“It has taken me a couple of days to really get my thoughts together of what to write on this post. Last week, November 26th, I delivered my stillborn daughter. Technically, it was at the 24 week mark, but I know she had passed probably about a week and a half earlier, when I stopped feeling her move. We hadn’t really decided on a name yet, and weren’t sure if that was something we wanted to do. Are there people who don’t name their stillborn children?”

I was met with a variety of answers, although most of the consensus was “If you loved your baby, you would have named her.” And I spiraled.  I mean, I slammed my laptop shut and walked away, thinking of how awful of a mother I must be that I couldn’t give my baby a name right then and there.  But then, a beautiful woman responded to all of these other comments this way:

“I really prayed over naming my babies but never felt a peace as to what name to give them, I really hope that doesn’t mean I don’t love them as much as my children here on earth with names. A name is a very special thing and if someone isn’t feeling at peace with naming their child of loss then that is between them and God, I doubt anyone who chooses not to does it without a lot of prayer.”

She gave me the grace and space I needed to heal.  She listened to the pain and courage in my words without judgment, and I learned that day how I needed to treat other women in this community.  Even within the trenches of pregnancy loss and infertility, there is unsolicited opinion and advice everywhere.  I know that these words are coming from a place of hope, but more often than not, they land in a place of hurt.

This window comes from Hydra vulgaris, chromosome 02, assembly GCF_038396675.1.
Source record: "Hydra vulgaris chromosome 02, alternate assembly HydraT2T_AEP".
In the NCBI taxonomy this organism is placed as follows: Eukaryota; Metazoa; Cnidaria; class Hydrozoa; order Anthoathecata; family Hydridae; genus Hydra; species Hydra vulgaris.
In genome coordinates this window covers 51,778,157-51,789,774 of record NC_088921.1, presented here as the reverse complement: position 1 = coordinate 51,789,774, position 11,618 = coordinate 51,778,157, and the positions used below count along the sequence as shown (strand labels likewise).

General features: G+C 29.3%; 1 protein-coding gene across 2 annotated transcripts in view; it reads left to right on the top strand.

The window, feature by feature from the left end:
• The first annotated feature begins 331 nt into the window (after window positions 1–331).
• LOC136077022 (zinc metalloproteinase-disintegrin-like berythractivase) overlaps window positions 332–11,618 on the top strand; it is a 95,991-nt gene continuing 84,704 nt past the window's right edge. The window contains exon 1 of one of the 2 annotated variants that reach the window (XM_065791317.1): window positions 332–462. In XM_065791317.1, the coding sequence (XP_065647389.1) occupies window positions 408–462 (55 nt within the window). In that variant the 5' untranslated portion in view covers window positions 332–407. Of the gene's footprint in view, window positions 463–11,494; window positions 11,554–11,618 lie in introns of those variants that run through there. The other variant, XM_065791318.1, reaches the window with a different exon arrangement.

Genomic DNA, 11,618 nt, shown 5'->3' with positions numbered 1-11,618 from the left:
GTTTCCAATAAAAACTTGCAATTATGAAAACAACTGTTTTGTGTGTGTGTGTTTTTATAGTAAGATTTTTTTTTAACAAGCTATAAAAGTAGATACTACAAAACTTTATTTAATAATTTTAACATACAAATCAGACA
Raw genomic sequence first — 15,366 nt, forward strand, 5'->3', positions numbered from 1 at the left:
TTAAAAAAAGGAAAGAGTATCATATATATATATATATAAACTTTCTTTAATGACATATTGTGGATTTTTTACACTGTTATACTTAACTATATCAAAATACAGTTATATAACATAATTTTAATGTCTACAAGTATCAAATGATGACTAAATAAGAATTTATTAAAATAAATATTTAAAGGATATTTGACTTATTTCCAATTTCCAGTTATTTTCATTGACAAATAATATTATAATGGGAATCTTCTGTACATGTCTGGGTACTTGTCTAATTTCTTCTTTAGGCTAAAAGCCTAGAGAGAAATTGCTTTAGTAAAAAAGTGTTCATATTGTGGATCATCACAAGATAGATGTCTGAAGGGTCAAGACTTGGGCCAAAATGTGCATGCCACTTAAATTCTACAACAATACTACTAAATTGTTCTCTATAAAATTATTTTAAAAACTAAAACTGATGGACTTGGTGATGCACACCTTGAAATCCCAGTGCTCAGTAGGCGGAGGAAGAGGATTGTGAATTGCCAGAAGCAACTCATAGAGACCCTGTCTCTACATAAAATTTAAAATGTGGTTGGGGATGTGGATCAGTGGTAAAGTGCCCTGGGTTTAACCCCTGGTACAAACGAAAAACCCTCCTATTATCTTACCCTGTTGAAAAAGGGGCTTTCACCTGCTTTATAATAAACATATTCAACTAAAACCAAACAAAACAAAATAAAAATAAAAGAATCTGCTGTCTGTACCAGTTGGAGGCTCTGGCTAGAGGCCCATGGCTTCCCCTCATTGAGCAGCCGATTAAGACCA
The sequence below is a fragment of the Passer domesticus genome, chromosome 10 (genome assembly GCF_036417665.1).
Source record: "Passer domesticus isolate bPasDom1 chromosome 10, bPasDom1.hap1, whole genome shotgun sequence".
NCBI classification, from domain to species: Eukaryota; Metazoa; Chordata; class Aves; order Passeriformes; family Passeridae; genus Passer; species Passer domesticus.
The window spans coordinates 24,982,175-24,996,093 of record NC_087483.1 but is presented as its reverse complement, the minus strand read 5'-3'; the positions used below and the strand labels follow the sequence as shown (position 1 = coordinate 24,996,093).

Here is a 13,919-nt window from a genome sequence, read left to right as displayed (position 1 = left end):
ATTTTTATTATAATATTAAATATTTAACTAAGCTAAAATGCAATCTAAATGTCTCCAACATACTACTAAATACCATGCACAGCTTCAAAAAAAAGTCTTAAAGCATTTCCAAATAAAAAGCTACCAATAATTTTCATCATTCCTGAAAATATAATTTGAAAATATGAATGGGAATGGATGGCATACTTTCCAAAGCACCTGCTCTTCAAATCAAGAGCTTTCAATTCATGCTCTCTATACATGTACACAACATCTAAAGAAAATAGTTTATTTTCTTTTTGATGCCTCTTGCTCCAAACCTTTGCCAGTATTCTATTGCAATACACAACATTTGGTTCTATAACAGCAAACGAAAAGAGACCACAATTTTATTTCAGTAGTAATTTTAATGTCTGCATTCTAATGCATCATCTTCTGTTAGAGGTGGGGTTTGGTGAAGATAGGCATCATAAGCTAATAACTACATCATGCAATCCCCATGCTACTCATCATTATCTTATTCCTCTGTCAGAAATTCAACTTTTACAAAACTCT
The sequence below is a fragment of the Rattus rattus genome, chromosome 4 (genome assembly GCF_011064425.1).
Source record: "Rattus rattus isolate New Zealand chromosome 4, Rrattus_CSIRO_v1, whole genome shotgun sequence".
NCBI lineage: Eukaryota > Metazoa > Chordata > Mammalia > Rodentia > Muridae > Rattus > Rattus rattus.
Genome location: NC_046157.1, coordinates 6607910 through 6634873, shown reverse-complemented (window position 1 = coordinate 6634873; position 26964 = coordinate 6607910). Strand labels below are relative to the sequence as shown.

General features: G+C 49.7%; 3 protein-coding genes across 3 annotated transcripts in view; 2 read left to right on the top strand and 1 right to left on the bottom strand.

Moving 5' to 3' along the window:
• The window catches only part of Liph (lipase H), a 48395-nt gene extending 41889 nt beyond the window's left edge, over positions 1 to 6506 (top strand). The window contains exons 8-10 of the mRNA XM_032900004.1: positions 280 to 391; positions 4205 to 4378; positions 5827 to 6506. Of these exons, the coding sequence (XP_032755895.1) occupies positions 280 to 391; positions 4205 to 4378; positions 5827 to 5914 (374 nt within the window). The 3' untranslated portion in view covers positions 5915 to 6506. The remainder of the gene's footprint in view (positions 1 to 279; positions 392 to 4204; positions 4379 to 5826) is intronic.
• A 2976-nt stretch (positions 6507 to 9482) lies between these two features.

“Have you tried this treatment/diet/medication?”

“You should go to my OB because they are better.”

“Just have faith that God will give you a child.”

“You should do these things every year to honor your child, if you want to grieve the right way.”

“You should do x, y, and z, if you don’t want to regret it later.”

I know all of these are meant to help.  Just like the unsolicited comments that we get outside of the community.  It’s hard not to want to help, but just because you’ve been through something, it doesn’t give you the right to decide how someone else will go through it.

If this journey has taught me anything, it is to not judge the other person’s pain, suffering, or path.  I have realized that no person has ever shared their entire journey with me.  But I don’t have to know their entire journey to know that they deserve love and respect.  Some parts are too painful to relive.  Some are too shameful.  But I don’t need to understand the entire person to give them the ability to grieve the way they need to grieve, to hope in the way they need to hope.